What is email confirmation (AKA “double opt-in”) and why is it considered a best practice of email marketing?
The idea is simple: Send one (and only one) email to your subscribers asking them to confirm their intent to receive your marketing email by clicking a confirmation link:
- Recipients that click to confirm can be sent the subscription email they’ve requested.
- Recipients that don’t confirm should not be sent any further marketing email.
This effectively gates your email marketing list so that it only includes subscribers that:
- Have correctly input their email address (no typos)
- Are real humans (no bots)
- Actually want to receive your marketing email (were not signed up by mistake, or by a person other than the owner of the address)
A best practice for good reason
“But what’s the harm in sending to unconfirmed addresses? Wouldn’t I be missing out on potential sales if I don’t follow up with these leads?”
This is a common misconception, and the inverse is actually true. Unconfirmed addresses have the potential to be spam traps and to generate spam complaints at a much higher rate than confirmed addresses. Spam traps and spam complaints will damage your sender reputation, which in turn reduces your email deliverability for all of your email campaigns, meaning you’ll be missing opportunities to engage with leads that are actually interested. By using email confirmation, you can verify that newly subscribed addresses are not spam traps, and that the recipients both want and expect your marketing email, which is critical to maintaining a pristine sender reputation. Like any best practice designed to protect your sender reputation, email confirmation helps you maximise deliverability for high priority leads that are verified and interested – the ones that are most likely to convert.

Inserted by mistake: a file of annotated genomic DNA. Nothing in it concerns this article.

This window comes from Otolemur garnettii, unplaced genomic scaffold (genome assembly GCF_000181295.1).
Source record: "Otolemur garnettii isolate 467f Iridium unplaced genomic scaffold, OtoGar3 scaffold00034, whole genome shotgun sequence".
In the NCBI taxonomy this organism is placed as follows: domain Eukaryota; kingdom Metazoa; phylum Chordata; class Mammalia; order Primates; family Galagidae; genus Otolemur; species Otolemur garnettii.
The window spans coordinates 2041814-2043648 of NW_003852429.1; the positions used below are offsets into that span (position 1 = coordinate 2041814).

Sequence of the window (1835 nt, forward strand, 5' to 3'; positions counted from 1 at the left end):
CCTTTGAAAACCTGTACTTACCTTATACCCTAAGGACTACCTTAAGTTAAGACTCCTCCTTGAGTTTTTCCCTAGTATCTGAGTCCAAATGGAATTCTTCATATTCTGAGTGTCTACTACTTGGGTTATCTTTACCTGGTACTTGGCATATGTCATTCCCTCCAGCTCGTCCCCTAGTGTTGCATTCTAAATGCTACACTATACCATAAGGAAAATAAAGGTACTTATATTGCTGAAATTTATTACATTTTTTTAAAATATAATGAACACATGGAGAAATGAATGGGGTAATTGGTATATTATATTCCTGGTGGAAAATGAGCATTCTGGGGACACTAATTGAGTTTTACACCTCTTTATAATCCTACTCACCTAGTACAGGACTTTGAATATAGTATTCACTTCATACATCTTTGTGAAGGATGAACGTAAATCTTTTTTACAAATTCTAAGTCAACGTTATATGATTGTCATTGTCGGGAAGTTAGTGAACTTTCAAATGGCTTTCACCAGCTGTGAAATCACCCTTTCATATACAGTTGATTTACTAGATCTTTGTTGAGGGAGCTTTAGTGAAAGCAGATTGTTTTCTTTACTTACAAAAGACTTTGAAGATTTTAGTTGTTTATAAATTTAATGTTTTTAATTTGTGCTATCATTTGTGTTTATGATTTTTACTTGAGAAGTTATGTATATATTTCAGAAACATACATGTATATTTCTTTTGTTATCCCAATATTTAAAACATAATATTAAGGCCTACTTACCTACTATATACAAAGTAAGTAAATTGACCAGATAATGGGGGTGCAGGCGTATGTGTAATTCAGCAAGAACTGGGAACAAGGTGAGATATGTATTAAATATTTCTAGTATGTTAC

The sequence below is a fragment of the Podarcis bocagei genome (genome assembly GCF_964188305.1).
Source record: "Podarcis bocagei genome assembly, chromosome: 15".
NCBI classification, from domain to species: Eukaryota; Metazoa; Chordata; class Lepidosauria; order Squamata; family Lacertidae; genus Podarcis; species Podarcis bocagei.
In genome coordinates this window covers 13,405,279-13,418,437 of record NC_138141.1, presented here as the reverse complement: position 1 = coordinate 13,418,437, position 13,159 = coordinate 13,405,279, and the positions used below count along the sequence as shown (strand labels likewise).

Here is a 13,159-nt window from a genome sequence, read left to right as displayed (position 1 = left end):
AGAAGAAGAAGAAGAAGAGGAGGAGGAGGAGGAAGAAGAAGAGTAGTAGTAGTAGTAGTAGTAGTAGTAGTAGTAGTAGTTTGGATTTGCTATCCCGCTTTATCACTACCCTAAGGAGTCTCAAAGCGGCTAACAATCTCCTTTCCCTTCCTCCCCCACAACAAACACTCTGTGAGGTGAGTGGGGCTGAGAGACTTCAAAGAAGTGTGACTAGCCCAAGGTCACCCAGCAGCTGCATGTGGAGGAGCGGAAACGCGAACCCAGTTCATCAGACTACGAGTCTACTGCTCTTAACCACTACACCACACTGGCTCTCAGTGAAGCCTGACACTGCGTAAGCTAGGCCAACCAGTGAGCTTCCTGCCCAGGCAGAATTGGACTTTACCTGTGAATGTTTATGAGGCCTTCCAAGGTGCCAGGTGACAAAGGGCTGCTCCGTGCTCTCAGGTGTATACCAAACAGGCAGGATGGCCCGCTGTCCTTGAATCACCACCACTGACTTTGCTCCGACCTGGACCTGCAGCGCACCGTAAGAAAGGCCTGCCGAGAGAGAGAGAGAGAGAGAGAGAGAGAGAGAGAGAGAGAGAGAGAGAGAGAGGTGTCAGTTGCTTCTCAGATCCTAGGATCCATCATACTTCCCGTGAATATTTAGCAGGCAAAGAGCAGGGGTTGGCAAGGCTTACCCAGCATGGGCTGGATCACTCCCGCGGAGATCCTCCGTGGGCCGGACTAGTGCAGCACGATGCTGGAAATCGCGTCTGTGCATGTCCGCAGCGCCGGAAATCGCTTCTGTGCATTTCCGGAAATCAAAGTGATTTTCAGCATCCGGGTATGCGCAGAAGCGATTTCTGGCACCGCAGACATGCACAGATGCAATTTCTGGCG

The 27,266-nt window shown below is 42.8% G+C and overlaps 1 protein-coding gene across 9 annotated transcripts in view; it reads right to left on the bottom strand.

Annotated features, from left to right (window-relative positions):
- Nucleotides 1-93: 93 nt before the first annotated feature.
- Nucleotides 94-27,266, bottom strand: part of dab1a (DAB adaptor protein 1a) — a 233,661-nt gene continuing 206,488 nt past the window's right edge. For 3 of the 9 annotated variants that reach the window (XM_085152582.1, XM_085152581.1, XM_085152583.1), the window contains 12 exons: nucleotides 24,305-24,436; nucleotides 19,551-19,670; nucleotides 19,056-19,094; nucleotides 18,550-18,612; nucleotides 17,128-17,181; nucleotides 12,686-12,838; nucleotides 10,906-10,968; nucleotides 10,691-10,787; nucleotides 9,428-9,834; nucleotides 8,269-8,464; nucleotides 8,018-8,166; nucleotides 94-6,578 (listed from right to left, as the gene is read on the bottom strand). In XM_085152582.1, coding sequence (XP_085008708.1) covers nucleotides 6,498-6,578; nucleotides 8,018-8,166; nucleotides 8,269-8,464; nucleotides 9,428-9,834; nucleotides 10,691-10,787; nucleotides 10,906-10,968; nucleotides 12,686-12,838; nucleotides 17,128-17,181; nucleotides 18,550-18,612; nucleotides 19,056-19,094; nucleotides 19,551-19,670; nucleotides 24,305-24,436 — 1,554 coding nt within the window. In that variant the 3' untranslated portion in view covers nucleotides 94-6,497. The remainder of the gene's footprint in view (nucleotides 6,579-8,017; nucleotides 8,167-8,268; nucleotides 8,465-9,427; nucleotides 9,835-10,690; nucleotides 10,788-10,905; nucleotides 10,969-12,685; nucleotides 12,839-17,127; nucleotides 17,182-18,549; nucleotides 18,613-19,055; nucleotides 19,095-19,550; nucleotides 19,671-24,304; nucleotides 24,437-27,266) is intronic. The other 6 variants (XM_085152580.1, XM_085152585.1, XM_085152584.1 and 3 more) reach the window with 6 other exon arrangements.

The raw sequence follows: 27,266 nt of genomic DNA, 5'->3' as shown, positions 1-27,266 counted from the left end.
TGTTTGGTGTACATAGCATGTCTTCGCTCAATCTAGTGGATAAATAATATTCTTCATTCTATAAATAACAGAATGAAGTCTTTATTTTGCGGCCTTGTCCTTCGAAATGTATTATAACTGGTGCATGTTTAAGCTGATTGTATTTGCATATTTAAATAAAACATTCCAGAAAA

Email confirmation won’t completely protect you from spam traps, but it will at least limit the amount of damage incurred to your sender reputation by preventing high-risk addresses from receiving ongoing marketing. If you do get a spam trap address on your list, at least you’ll only send to it once. This limit also helps prevent your automated campaigns from being commandeered by nefarious bots as a means to overload another person’s inbox (AKA list bombing). When used in concert with other best practices like regular list hygiene and obtaining explicit permission, you can keep any reputation damage from spam traps, spam complaints and hard bounces to a negligible amount.
When to use email confirmation:
- After initial opt-in – Send a confirmation request as the first email in your campaigns or for any new subscriber.
- Improve quality of an existing list – If your current marketing list is generating spam complaints or spam trap hits, you can send a confirmation request to filter out the high risk addresses. Note that any spam complaints or spam trap hits from the confirmation email will still damage your sender reputation, so it’s best to perform other list hygiene steps first (e.g. remove unengaged contacts and those that have not provided explicit permission), especially if the symptoms are severe.
When not to use email confirmation:
To get initial permission – Email confirmation is not a substitute for obtaining explicit permission in the first place. Don’t send an email to get permission to send an email, that’s just spam.
Quality over quantity
Opponents of using email confirmation often cite a couple of concerns: an increasing barrier to entry and list shrink. These are real effects of using email confirmation, but I wouldn’t label them as negative ones. In fact, that’s exactly what we want to happen. Recipients who don’t click to confirm are actually spam traps, weren’t truly interested, or never provided permission in the first place. In any case, those are the kinds of addresses you don’t want on your list if you employ quality over quantity approach. The alternative “see what sticks” method only works for spammers since deliverability to interested leads is a non-issue (they don’t have any).
So much of today’s marketing is about capturing attention and email confirmation provides an opportunity to engage immediately when the recipient is thinking about your business. You can even direct the recipient to a landing page for them to set email preferences, or supplement the confirmation landing page with priority content of your choosing. Remember that with email marketing, you’re starting a personalised relationship with your email recipient, not just shouting from a soap box – that’s what TV or radio advertisements are for.